20130623-124319.jpg

I have been on the road tour managing now for about three weeks. And while I perhaps should wait to write anything until the whole shebang is over and done with, last night I was perched on top of a rickety bar stool in Mobile, Alabama, and was overwhelmed with senses and wanted to write them down.

This is my first time touring, and when people ask me why I haven’t been writing much during the down time, I can only explain by illustrating tour as a very slow blur. A hazy and bright rush of countryside and tattered green rooms, nice people, mean people, people riding down the streets of New Orleans with a boom box strapped to a bike, blasting zydeco as I nervously take pulls from a Moscow Mule on the sidewalk, sure that it can’t possibly be legal to drink under a speed limit sign (it is).

Tour has been a shock of color, like waking up with the sun in your eyes and sitting up to the room filled with red and blue and green spots blinking everywhere as your eyes take too long to adjust. Nothing is that different, but everything is. It has been a study in extremes; enormous sound and heavy silence; breathless rush and impossible slowness; happiness and frustration; vibrance and exhaustion; stretches of kinship, and comical bursts of the awkward. I bought a sundress yesterday morning because the South has caused my whole body to wilt like the dry Western flower I am. I have seen long lost friends and met strangers. I met a fifteen year old girl and her father in Houston. She wants to be a graphic designer and live in Russia. He uses records to teach his small town science class about waves.

I had a guy in Salt Lake City tell me I shouldn’t carry guitars because I was a girl. I have since decided that women in Utah just must not have arms. Which makes me sad for them, because it means they will never know the joys of raising the roof or waving their hands in the air like they just don’t care.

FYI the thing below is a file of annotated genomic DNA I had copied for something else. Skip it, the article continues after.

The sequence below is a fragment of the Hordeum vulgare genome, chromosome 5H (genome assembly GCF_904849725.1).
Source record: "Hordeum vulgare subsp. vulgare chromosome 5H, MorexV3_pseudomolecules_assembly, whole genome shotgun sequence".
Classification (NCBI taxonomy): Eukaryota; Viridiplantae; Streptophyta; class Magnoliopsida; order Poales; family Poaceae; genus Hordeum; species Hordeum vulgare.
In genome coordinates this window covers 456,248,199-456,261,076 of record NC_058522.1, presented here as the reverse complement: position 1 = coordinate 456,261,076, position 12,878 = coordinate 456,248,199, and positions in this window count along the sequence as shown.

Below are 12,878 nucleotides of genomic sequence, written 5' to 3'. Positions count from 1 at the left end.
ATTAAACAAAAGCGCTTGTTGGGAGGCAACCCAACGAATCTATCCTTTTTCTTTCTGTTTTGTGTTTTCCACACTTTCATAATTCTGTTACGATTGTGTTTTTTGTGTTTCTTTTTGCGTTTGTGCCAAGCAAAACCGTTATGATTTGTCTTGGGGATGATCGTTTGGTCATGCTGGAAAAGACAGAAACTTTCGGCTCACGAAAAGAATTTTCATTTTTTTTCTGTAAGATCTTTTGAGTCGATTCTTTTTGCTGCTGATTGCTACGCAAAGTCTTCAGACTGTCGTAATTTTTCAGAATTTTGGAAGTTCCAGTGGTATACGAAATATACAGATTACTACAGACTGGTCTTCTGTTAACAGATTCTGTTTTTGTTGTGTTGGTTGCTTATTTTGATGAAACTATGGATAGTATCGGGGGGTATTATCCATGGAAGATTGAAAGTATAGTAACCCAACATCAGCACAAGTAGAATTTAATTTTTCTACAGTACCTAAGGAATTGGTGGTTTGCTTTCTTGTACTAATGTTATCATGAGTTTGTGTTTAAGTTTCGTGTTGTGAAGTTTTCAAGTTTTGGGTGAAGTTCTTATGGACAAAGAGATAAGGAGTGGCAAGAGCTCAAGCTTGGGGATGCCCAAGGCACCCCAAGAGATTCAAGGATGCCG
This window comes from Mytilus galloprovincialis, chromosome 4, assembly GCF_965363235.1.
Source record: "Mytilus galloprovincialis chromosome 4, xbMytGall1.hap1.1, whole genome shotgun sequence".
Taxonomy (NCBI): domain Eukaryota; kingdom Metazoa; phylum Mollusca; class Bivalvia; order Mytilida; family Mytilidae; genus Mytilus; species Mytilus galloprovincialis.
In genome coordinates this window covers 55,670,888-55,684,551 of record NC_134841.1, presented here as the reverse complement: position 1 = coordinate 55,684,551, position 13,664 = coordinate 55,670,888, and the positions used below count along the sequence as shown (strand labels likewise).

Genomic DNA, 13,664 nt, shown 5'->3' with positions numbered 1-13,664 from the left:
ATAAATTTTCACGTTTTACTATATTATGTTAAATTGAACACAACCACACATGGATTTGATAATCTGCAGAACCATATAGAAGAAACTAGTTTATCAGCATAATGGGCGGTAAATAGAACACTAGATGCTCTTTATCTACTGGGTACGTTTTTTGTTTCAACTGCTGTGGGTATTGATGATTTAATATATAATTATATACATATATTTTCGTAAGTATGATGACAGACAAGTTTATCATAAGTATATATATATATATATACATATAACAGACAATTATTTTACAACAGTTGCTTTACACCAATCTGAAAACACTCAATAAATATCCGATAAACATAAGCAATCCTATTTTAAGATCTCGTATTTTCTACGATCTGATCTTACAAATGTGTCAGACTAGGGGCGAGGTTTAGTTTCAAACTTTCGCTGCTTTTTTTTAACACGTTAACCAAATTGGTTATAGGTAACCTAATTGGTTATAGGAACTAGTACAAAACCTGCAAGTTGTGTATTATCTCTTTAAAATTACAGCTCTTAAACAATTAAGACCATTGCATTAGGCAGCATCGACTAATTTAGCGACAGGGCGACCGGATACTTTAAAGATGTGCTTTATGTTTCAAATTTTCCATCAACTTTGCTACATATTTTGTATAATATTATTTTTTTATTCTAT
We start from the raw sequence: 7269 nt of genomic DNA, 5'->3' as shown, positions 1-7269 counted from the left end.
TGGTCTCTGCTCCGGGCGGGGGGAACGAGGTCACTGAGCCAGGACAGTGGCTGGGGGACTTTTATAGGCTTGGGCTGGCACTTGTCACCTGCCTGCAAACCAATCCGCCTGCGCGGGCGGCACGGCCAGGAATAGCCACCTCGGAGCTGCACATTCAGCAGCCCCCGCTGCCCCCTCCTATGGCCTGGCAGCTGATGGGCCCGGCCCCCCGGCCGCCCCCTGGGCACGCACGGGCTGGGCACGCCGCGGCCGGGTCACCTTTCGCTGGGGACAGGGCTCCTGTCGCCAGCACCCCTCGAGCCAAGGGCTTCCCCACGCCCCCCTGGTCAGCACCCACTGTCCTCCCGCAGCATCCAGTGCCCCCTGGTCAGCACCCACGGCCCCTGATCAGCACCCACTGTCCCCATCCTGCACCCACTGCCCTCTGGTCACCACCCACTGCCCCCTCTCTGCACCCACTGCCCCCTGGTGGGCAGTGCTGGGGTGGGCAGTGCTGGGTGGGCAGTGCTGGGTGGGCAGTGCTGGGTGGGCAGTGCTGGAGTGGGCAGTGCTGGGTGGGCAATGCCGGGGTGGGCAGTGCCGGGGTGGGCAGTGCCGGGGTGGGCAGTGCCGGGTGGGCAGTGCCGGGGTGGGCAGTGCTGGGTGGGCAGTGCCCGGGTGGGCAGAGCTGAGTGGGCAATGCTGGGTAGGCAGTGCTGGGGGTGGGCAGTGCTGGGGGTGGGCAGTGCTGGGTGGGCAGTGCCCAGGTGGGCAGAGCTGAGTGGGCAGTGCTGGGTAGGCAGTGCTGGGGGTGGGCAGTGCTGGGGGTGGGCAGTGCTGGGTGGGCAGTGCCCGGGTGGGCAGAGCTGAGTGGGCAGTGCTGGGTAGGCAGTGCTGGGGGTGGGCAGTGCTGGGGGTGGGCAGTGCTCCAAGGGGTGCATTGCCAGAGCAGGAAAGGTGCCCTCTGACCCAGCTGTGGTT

We accidentally left the trailer door open on the way out of Denver one early, early morning, to be honked at on E-470 by a man in a truck, gesturing wildly to the rear. In an hour of panic and tension at 6 AM, we circled around my parents’ neighborhood, finding guitars stacked on the sides of roads and against trees like Easter eggs. We left having recovered 4 out of the 5 guitars, only to get a call from my parents later saying that they had found the last one- a firefighter had found it outside his home and had promptly printed up signs and taped them all along the street. We got it back in New Orleans- when we arrived at the venue it was cozied up on the green room sofa, much better rested than any of us.

I have been asked thrice who in the band was my boyfriend. All three times I have given three different answers:

1) All of them.

2) No one, I have a boyfriend at home in Seattle (the truth).

3) I’m not into dudes.

I’ve made mistakes while tour managing for the first time, from not being vigilant enough with the promoter, to not managing time well enough, to not seeing a speed bump in California late at night and terrifying everyone dozing in the van. I haven’t worn make up in three weeks, and I’ve worn the same shorts for 75% of the run. No one has slept much, and I ate a shrimp po boy yesterday that is still having a conversation with me.

We have played big shows full of excited and dancing fans, and small shows where the merch booth is a small and lonely island.

And I can’t wait to do it all again.

Advertisements